Riverside-Brookfield High School seniors will graduate virtually on May 29, one week later than the previously scheduled graduation. If government orders permit, which seems unlikely, RBHS will host an in-person graduation ceremony one month later on June 29 at the school’s Kennelly Athletic Center.

A survey of seniors indicated that they would like to have an in-person ceremony. But the ceremony on June 29 will only be held if large group gatherings of more than 1,000 people are allowed by then. If not, there will be no in-person graduation ceremony for the Class of 2020.

Students will pick up their diplomas in person on the afternoon of May 29 at the RBHS parking lot, but it will be drive-up only and students will not be allowed to get out of their cars to receive their diplomas.

Seniors are being encouraged to wear their caps and gowns and decorate their cars for the drive-thru diploma pickup. Seniors are scheduled to pick up their caps, gowns and yearbooks on May 19 in a procedure that will involve a staff member placing the items in the students’ car trunks.

The virtual ceremony on May 29 will begin at 6:30 p.m. and will be broadcast on the RBTV’s YouTube channel (youtube.com/myRBTV). It will feature a speech by RBHS Principal Hector Freytas and a pre-recorded musical piece by a performing artist that Jostens, the class ring and yearbook company, is facilitating for high schools across the country. There will also be and speeches by two graduating seniors.

Each graduate’s name will be read and the student’s senior yearbook photo will pop up on the screen when the name is read.

“It will be exactly like our graduation program, except that it will be on a live YouTube channel, like a Zoom platform,” said RBHS District 208 Superintendent Kevin Skinkis. “The only difference is we won’t be able to do a choir or orchestra piece. … We want to make sure we can do something nice for the kids, but at the same time we have to do something safe.”

RBHS senior Lidia Bielobradek said she and other seniors are disappointed about having a virtual graduation ceremony. She said that some students won’t be around in late June, even if the in-person graduation ceremony is allowed to take place.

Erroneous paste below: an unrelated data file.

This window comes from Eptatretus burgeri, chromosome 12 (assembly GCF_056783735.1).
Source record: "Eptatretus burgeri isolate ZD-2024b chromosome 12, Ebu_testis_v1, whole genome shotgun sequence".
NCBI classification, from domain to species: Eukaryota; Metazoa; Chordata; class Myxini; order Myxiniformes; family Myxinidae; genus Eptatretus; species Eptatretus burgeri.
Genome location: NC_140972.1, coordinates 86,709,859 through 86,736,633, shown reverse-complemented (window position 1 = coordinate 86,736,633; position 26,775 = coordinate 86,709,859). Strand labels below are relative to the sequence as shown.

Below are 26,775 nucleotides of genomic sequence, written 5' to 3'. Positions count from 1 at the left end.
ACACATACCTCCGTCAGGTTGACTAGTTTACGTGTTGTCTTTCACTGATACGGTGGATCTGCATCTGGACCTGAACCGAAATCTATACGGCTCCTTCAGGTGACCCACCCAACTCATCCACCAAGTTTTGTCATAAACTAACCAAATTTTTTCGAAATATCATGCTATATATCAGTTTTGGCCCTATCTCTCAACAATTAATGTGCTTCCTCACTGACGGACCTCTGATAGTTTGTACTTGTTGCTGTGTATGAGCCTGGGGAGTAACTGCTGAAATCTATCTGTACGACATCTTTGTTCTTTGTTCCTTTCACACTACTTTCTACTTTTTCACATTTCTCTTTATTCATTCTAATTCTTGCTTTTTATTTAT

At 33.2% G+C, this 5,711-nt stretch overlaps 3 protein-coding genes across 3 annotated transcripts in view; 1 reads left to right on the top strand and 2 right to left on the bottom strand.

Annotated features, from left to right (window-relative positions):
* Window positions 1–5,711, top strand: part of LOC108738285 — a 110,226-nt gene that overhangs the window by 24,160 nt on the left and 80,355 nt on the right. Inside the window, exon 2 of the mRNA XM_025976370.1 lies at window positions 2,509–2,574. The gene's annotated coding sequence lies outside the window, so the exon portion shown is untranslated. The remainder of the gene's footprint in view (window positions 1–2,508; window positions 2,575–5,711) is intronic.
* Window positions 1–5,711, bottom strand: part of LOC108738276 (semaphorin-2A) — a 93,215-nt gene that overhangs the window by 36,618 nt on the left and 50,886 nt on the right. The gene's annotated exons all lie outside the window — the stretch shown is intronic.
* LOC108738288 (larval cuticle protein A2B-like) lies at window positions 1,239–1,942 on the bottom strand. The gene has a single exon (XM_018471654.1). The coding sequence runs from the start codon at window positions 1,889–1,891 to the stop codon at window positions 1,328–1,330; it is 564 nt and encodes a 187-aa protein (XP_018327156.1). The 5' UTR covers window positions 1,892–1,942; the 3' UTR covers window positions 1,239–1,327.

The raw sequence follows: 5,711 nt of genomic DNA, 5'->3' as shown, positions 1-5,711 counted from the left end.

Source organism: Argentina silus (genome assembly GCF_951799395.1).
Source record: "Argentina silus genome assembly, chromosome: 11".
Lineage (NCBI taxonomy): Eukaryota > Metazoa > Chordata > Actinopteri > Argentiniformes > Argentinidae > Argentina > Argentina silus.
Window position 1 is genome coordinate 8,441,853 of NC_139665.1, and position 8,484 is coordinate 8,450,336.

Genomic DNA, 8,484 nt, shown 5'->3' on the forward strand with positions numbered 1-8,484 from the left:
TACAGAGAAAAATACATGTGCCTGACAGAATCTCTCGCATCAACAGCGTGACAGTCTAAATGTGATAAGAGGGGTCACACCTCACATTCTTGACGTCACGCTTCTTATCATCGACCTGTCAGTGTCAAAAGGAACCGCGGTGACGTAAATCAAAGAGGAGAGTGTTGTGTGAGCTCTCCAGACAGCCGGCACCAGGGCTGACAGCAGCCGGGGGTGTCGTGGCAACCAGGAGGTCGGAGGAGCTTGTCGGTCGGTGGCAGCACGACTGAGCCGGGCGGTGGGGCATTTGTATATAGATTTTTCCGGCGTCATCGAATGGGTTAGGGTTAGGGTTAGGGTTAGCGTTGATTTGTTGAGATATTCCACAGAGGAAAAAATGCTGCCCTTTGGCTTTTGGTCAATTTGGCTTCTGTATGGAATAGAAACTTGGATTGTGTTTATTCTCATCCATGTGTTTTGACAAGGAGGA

“I know plenty of people who that won’t be here in June anymore,” Bielobradek said. “I won’t be here, some of my friends won’t be here. People already have plans for vacation and stuff. I’m not very happy with a virtual graduation. I don’t think many people are, but also there’s not really anything else we can do.”

The RBHS administration is reducing a number of state graduation requirements this year in a move that is being recommended by the Illinois State of Board of Education due to the switch to remote learning.

The state has reduced the number of credits needed in core academic areas by half a credit, which is equivalent to a semester of work. And seniors will be exempted from the state requirements for participation in physical education, health, consumer education and government classes.

The administration is also requesting that the District 208 school board reduce or eliminate some RBHS-specific graduation requirements for this year. It is asking the school board to reduce the number of total credits required to graduate from 22 to 19.5.

It is also recommending that the requirement to complete the Fine Arts Survey class be eliminated for this year and that the total number of credits required for Cultural & Global Area Studies and Cultural & Applied Studies be reduced from 2.0 to 1.5.

In another accommodation to remote learning, there will be no final exams for any RBHS students this year.

At a school board meeting last month, Freytas said that about 85 percent of RBHS students have been actively engaged in remote learning.

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